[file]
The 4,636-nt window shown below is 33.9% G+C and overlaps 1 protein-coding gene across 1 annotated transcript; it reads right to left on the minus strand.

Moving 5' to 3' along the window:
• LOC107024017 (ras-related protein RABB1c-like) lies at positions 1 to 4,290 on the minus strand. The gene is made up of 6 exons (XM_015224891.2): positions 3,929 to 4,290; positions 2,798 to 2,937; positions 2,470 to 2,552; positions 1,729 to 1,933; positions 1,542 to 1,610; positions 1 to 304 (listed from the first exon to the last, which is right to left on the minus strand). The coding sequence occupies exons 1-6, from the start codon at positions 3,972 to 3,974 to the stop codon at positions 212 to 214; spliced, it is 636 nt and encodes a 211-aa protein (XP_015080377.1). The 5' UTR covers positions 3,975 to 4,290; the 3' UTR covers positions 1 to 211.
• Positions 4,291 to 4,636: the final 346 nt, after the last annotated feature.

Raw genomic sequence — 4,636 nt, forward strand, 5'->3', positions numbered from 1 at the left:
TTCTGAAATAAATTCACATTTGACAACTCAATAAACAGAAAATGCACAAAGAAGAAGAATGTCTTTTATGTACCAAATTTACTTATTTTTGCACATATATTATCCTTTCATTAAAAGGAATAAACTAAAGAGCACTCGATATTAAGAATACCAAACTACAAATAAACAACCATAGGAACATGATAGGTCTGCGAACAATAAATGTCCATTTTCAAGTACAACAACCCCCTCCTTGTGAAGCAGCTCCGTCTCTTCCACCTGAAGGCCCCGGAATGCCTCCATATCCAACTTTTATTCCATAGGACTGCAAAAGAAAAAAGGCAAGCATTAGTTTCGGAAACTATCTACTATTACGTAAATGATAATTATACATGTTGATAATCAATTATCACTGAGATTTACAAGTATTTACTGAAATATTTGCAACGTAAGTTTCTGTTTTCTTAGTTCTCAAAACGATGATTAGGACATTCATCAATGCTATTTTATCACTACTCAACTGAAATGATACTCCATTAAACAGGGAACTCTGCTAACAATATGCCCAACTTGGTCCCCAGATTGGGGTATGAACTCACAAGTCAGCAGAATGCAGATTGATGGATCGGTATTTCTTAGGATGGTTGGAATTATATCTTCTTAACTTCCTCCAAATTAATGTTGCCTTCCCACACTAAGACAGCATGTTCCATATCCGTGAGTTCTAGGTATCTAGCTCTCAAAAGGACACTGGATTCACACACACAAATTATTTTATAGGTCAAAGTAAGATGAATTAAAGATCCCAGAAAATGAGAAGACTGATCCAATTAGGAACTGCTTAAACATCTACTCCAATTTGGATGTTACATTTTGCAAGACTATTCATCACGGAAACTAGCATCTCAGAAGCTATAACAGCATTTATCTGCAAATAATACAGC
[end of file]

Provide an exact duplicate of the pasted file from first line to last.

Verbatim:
The 4,636-nt window shown below is 33.9% G+C and overlaps 1 protein-coding gene across 1 annotated transcript; it reads right to left on the minus strand.

Moving 5' to 3' along the window:
• LOC107024017 (ras-related protein RABB1c-like) lies at positions 1 to 4,290 on the minus strand. The gene is made up of 6 exons (XM_015224891.2): positions 3,929 to 4,290; positions 2,798 to 2,937; positions 2,470 to 2,552; positions 1,729 to 1,933; positions 1,542 to 1,610; positions 1 to 304 (listed from the first exon to the last, which is right to left on the minus strand). The coding sequence occupies exons 1-6, from the start codon at positions 3,972 to 3,974 to the stop codon at positions 212 to 214; spliced, it is 636 nt and encodes a 211-aa protein (XP_015080377.1). The 5' UTR covers positions 3,975 to 4,290; the 3' UTR covers positions 1 to 211.
• Positions 4,291 to 4,636: the final 346 nt, after the last annotated feature.

Raw genomic sequence — 4,636 nt, forward strand, 5'->3', positions numbered from 1 at the left:
TTCTGAAATAAATTCACATTTGACAACTCAATAAACAGAAAATGCACAAAGAAGAAGAATGTCTTTTATGTACCAAATTTACTTATTTTTGCACATATATTATCCTTTCATTAAAAGGAATAAACTAAAGAGCACTCGATATTAAGAATACCAAACTACAAATAAACAACCATAGGAACATGATAGGTCTGCGAACAATAAATGTCCATTTTCAAGTACAACAACCCCCTCCTTGTGAAGCAGCTCCGTCTCTTCCACCTGAAGGCCCCGGAATGCCTCCATATCCAACTTTTATTCCATAGGACTGCAAAAGAAAAAAGGCAAGCATTAGTTTCGGAAACTATCTACTATTACGTAAATGATAATTATACATGTTGATAATCAATTATCACTGAGATTTACAAGTATTTACTGAAATATTTGCAACGTAAGTTTCTGTTTTCTTAGTTCTCAAAACGATGATTAGGACATTCATCAATGCTATTTTATCACTACTCAACTGAAATGATACTCCATTAAACAGGGAACTCTGCTAACAATATGCCCAACTTGGTCCCCAGATTGGGGTATGAACTCACAAGTCAGCAGAATGCAGATTGATGGATCGGTATTTCTTAGGATGGTTGGAATTATATCTTCTTAACTTCCTCCAAATTAATGTTGCCTTCCCACACTAAGACAGCATGTTCCATATCCGTGAGTTCTAGGTATCTAGCTCTCAAAAGGACACTGGATTCACACACACAAATTATTTTATAGGTCAAAGTAAGATGAATTAAAGATCCCAGAAAATGAGAAGACTGATCCAATTAGGAACTGCTTAAACATCTACTCCAATTTGGATGTTACATTTTGCAAGACTATTCATCACGGAAACTAGCATCTCAGAAGCTATAACAGCATTTATCTGCAAATAATACAGC